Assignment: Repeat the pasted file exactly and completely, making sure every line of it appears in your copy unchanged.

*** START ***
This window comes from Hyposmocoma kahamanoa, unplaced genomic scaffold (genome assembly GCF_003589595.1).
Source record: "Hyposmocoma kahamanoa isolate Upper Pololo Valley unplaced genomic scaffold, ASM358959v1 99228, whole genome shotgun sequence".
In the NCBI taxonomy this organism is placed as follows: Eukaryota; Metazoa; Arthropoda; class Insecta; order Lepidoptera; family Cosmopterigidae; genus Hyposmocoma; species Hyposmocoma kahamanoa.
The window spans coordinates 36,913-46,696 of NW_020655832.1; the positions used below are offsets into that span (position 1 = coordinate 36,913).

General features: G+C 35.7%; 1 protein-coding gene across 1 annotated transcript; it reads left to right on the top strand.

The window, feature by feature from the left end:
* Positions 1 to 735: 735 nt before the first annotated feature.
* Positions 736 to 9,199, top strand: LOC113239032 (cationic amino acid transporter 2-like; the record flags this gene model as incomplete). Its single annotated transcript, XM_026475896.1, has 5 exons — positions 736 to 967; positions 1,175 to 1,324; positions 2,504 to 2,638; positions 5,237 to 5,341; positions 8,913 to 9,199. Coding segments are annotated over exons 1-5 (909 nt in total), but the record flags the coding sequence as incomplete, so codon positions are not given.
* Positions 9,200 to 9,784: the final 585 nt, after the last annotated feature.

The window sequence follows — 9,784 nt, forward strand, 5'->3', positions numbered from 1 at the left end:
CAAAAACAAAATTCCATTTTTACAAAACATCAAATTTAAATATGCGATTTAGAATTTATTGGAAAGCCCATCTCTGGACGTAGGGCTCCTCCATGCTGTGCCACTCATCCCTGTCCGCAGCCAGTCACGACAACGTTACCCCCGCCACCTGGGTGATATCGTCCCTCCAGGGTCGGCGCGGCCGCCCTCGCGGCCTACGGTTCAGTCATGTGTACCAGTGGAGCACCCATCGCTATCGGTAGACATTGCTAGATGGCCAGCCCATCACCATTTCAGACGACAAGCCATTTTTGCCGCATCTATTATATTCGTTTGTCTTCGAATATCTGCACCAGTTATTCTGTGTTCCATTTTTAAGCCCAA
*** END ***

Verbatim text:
This window comes from Hyposmocoma kahamanoa, unplaced genomic scaffold (genome assembly GCF_003589595.1).
Source record: "Hyposmocoma kahamanoa isolate Upper Pololo Valley unplaced genomic scaffold, ASM358959v1 99228, whole genome shotgun sequence".
In the NCBI taxonomy this organism is placed as follows: Eukaryota; Metazoa; Arthropoda; class Insecta; order Lepidoptera; family Cosmopterigidae; genus Hyposmocoma; species Hyposmocoma kahamanoa.
The window spans coordinates 36,913-46,696 of NW_020655832.1; the positions used below are offsets into that span (position 1 = coordinate 36,913).

General features: G+C 35.7%; 1 protein-coding gene across 1 annotated transcript; it reads left to right on the top strand.

The window, feature by feature from the left end:
* Positions 1 to 735: 735 nt before the first annotated feature.
* Positions 736 to 9,199, top strand: LOC113239032 (cationic amino acid transporter 2-like; the record flags this gene model as incomplete). Its single annotated transcript, XM_026475896.1, has 5 exons — positions 736 to 967; positions 1,175 to 1,324; positions 2,504 to 2,638; positions 5,237 to 5,341; positions 8,913 to 9,199. Coding segments are annotated over exons 1-5 (909 nt in total), but the record flags the coding sequence as incomplete, so codon positions are not given.
* Positions 9,200 to 9,784: the final 585 nt, after the last annotated feature.

The window sequence follows — 9,784 nt, forward strand, 5'->3', positions numbered from 1 at the left end:
CAAAAACAAAATTCCATTTTTACAAAACATCAAATTTAAATATGCGATTTAGAATTTATTGGAAAGCCCATCTCTGGACGTAGGGCTCCTCCATGCTGTGCCACTCATCCCTGTCCGCAGCCAGTCACGACAACGTTACCCCCGCCACCTGGGTGATATCGTCCCTCCAGGGTCGGCGCGGCCGCCCTCGCGGCCTACGGTTCAGTCATGTGTACCAGTGGAGCACCCATCGCTATCGGTAGACATTGCTAGATGGCCAGCCCATCACCATTTCAGACGACAAGCCATTTTTGCCGCATCTATTATATTCGTTTGTCTTCGAATATCTGCACCAGTTATTCTGTGTTCCATTTTTAAGCCCAA